Overall, the Snapdragon 820 appears to provide a pretty healthy bump in performance over almost every SoC seen in 2015, although it's hard to declare a clear winner when comparing it to Apple's A9 or Huawei's Kirin 950. If you glanced at the battery life graphs and the performance graphs above it's pretty obvious that Qualcomm has made some enormous strides here. While not quite going from zero to hero, Qualcomm has come close, and that definitely deserves some credit.

NAND Performance

If you think about the memory hierarchy, while RAM and cache are important, at the end of the day the most important aspect is the base storage. Even if you have infinite RAM and cache, if your storage is sufficiently slow the user experience is going to be painful for at least the first time you have to load something.

In order to test this, we use our standard test of AndroBench with 4 KB and 256 KB reads and writes for random and sequential tests. I went ahead and did some digging around to figure out exactly what it is we’re testing in the Galaxy S7, and it turns out that while the Galaxy S7 storage solution is similar to what’s in the Galaxy S6 and S6 edge, it isn’t quite the same. The Galaxy S7 UFS storage identifies itself as the KLUBG4G1CE-B0B1, which looks to be in the same family and appears to have been released at pretty much the same time as the Galaxy S6 storage solution, but the model number isn’t quite the same.

Internal NAND - Sequential Read

Internal NAND - Sequential Write

Internal NAND - Random Read

Internal NAND - Random Write

Looking at the performance results, we can also see that the Galaxy S7 is pretty similar to the Galaxy S6 in storage performance at a high level. Interestingly enough despite using full disk encryption on the Galaxy S7, we don’t really see a noticeable degradation in performance relative to the Galaxy S6 which is good to see considering the number of Android devices that do have noticeable performance effects when enabling FDE.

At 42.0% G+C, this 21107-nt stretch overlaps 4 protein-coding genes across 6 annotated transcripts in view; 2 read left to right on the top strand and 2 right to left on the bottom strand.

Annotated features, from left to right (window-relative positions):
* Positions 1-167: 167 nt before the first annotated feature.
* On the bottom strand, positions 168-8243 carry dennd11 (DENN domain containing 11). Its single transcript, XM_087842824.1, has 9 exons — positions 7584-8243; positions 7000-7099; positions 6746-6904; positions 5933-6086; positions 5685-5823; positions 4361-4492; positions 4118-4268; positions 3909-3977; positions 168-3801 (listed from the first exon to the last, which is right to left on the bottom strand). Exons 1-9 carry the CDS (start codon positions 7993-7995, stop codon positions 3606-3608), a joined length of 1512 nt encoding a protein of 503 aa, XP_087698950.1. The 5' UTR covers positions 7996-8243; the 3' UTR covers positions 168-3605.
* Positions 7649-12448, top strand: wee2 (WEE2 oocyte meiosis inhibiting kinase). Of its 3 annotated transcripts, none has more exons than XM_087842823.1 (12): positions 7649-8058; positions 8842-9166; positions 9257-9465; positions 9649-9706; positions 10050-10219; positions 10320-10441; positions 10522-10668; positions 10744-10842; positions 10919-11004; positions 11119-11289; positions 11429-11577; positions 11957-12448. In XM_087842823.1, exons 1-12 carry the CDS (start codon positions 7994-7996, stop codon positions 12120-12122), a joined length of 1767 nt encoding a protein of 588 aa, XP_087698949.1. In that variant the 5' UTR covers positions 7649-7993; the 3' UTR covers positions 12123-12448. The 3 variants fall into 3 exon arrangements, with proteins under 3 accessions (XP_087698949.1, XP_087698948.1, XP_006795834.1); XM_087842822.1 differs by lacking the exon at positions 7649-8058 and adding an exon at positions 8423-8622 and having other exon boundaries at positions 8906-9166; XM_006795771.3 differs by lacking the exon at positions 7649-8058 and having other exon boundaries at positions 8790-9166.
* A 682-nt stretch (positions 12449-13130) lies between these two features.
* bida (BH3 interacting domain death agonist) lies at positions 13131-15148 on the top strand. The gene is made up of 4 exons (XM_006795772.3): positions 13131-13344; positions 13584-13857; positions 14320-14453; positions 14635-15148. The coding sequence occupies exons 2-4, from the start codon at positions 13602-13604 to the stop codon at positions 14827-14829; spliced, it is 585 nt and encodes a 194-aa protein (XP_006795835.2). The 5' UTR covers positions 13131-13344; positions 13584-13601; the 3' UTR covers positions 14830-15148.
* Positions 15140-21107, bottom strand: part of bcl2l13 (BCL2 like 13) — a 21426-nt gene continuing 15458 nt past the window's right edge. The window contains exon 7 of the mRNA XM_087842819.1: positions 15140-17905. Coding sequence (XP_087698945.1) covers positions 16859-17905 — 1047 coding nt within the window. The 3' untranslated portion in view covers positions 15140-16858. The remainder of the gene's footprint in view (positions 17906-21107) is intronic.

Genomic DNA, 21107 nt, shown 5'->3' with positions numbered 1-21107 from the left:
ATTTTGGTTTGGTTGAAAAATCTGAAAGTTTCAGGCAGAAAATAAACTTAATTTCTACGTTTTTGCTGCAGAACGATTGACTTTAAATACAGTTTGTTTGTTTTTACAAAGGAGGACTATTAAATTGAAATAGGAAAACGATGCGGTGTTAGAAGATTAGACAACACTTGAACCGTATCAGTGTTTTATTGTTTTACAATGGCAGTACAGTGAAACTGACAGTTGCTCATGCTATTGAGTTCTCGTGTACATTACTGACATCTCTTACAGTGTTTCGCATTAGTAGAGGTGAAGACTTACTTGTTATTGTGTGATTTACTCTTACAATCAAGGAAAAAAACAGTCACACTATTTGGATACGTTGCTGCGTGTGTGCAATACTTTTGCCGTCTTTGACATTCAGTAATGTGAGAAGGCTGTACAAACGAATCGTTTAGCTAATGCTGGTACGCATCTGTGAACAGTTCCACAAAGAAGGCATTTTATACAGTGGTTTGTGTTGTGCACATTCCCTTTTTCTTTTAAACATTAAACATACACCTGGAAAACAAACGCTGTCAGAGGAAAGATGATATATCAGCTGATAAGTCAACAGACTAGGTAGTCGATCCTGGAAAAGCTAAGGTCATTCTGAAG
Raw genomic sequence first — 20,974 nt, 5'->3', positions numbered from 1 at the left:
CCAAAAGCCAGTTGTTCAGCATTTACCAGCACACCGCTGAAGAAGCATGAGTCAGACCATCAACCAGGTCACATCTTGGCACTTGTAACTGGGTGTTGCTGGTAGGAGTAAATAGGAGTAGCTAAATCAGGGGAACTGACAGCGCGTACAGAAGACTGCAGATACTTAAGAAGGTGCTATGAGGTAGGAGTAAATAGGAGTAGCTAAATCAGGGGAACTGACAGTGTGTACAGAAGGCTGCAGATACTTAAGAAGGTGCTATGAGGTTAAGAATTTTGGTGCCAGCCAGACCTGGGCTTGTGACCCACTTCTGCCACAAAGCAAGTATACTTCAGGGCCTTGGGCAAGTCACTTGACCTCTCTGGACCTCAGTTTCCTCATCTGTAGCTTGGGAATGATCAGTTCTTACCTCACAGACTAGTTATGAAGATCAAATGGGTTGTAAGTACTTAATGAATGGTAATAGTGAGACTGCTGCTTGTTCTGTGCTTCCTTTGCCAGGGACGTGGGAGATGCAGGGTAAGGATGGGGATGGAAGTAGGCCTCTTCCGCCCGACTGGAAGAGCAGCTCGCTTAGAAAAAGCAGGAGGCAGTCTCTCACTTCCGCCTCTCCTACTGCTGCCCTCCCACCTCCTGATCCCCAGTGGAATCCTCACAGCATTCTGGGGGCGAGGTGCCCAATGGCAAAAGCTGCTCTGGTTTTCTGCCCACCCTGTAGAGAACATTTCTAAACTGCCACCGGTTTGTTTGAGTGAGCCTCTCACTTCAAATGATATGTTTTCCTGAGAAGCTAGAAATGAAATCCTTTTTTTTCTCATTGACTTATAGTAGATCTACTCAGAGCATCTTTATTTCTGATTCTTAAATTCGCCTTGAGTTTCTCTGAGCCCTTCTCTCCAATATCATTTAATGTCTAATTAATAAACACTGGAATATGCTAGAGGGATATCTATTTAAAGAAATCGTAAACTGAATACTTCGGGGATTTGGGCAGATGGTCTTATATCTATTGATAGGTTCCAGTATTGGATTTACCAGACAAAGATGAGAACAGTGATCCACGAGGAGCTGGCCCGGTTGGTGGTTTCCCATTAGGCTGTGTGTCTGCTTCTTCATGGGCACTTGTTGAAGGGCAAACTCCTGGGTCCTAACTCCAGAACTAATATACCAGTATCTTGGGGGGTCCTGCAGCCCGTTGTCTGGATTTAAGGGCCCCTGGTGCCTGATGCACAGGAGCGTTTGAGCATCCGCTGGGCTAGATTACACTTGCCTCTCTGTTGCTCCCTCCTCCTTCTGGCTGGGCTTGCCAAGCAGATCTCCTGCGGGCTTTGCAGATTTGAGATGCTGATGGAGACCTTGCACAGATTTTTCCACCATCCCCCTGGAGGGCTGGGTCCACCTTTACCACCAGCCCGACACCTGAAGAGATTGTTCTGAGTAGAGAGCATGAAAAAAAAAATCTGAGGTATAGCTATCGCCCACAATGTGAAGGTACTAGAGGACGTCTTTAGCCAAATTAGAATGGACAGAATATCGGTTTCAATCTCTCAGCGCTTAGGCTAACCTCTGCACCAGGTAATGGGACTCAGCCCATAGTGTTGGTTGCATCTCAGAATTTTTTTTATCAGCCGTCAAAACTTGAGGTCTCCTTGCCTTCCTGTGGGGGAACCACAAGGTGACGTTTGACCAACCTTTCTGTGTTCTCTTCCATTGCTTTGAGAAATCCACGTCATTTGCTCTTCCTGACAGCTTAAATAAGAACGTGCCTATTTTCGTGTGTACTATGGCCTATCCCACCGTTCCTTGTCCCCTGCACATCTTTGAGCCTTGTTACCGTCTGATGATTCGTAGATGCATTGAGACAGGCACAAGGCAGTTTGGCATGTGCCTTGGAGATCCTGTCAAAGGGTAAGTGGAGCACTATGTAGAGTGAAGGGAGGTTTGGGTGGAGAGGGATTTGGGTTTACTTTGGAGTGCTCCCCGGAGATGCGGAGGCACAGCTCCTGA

Battery Life GPU Performance
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  • jjj - Wednesday, March 09, 2016 - link

    One last time , these apps due to the different core configs can change the rankings. The one that gets 20h could go to 12 and the one with 16 to 14h.That was the main point here.Because the vast majority of users have such apps, you can't reach relevant results without factoring them in.A phone can get good results in the current test and poor in actual usage. Reply
  • retrospooty - Wednesday, March 09, 2016 - link

    That is an extremely unlikely example. In real world usage, Octa cores have had very little difference in any area (performance or efficiency) vs. their quad core counterparts unless there is an issue with the ROM where it's simple bleeding power. Whatever though, if you feel so strongly about it, by all means, do some testing on various phones and submit to a few sites and see how worthwhile it is. Reply
  • jospoortvliet - Friday, March 11, 2016 - link